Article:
In earlier research, the study's lead author had found that women
with few social ties before a breast cancer diagnosis were at an
increased risk of death from the malignancy.
"I wanted to do this study in a large cohort of women to try and
replicate the findings I generated a decade ago," said Candyce
Kroenke, of Kaiser Permanent Northern California Division of
Research in Oakland.
For the new study, published December 12th in Cancer, the
researchers analyzed data collected from 9,267 women in the United
States and China within two years of their breast cancer diagnosis.
In addition to other information about the women, the researchers
had data on their relationships with spouses and friends and their
ties to religion, society and community.
Altogether, over about 11 years, there were 1,448 recurrences of
breast cancer and 1,521 deaths, including 990 deaths due to breast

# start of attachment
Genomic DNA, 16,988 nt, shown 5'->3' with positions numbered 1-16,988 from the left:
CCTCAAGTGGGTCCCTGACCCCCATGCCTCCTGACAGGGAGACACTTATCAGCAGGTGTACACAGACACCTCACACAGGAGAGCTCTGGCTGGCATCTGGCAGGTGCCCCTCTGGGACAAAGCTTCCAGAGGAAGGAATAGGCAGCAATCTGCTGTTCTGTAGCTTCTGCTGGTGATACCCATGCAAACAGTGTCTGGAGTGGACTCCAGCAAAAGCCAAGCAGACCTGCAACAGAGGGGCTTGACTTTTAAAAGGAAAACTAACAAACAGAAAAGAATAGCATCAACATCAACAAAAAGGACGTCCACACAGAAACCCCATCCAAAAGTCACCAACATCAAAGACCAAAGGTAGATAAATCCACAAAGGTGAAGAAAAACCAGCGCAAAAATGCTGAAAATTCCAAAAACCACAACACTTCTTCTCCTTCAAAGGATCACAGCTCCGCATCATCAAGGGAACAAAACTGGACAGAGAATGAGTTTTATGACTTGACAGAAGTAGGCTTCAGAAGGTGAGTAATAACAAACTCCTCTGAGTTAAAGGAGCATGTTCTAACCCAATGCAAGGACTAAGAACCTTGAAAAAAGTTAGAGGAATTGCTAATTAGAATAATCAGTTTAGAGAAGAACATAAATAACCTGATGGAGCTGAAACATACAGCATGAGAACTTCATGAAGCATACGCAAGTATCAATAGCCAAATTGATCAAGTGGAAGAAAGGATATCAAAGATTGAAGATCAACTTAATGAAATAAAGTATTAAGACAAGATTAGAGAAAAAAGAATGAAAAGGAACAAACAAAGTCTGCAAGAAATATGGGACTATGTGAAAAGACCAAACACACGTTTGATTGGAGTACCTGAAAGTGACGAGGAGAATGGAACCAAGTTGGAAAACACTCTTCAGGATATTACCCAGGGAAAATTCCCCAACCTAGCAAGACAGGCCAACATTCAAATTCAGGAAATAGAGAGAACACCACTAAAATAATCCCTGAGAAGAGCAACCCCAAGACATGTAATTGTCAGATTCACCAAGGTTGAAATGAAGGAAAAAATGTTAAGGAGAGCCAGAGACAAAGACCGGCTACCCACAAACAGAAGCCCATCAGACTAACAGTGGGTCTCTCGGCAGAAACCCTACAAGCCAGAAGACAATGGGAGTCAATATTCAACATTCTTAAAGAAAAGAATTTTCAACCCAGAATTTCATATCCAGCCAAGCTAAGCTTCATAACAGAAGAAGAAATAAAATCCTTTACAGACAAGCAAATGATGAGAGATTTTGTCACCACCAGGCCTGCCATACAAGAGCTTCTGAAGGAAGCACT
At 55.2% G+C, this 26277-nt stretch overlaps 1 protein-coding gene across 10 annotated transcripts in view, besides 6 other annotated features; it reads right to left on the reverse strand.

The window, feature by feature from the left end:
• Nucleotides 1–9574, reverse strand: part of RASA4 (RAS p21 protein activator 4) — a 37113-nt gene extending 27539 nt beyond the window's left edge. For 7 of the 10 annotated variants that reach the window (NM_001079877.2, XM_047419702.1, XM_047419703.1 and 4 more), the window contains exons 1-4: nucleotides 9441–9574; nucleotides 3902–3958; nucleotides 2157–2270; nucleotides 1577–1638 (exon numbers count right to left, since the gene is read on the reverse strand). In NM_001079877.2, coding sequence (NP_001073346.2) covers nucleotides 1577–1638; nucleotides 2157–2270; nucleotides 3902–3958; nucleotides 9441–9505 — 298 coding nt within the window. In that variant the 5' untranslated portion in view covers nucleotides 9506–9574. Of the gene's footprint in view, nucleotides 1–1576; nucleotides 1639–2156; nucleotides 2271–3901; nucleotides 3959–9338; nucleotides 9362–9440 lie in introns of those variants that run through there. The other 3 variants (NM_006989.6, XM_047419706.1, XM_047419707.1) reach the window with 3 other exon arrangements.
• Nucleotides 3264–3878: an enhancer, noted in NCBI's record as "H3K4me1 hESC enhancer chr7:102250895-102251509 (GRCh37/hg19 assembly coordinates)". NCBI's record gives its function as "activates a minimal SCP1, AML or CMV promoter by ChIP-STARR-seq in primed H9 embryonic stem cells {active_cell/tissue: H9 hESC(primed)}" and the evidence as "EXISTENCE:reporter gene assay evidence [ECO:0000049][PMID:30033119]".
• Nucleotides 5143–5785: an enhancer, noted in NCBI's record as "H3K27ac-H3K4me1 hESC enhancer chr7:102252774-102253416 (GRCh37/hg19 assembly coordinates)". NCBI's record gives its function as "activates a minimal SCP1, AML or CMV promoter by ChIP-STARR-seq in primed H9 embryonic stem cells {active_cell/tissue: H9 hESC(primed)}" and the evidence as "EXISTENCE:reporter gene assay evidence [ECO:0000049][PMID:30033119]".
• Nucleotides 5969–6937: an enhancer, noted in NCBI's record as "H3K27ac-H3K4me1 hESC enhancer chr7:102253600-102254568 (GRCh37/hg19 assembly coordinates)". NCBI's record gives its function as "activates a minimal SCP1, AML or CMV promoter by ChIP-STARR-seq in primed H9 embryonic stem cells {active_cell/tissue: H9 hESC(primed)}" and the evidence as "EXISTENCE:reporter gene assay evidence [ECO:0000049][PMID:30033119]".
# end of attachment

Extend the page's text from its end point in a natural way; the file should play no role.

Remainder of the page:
Women with few social connections had a 43 percent higher risk of
breast cancer returning, compared to well-connected women, the
Similarly, isolated women were 64 percent more likely to die from
breast cancer and 69 percent more likely to die of any cause during
the course of the study, compared to their counterparts with many
The links between social isolation and poor outcomes were strongest
among women without advanced cancers.
Kroenke said the types of relationships that appeared to be
important to women's health varied.
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For example, not having a spouse or partner and having few community
ties was associated with an increased risk of death from breast
cancer among older white women, but not other women.
The study can't say why large social networks may help protect
women's health. Kroenke said it could be related to a number of
factors, including lifestyle, social support and physiology.
"It’s something we’re hoping to explore in the future," she said.
Doctors are increasingly recognizing social determinants of health
are important, said Kroenke. They should be aware of women's social
ties and support, and whether there is something clinically that can
be done to support patients.
"Women who are going through breast cancer should get the support
they need and ask for help," she said.
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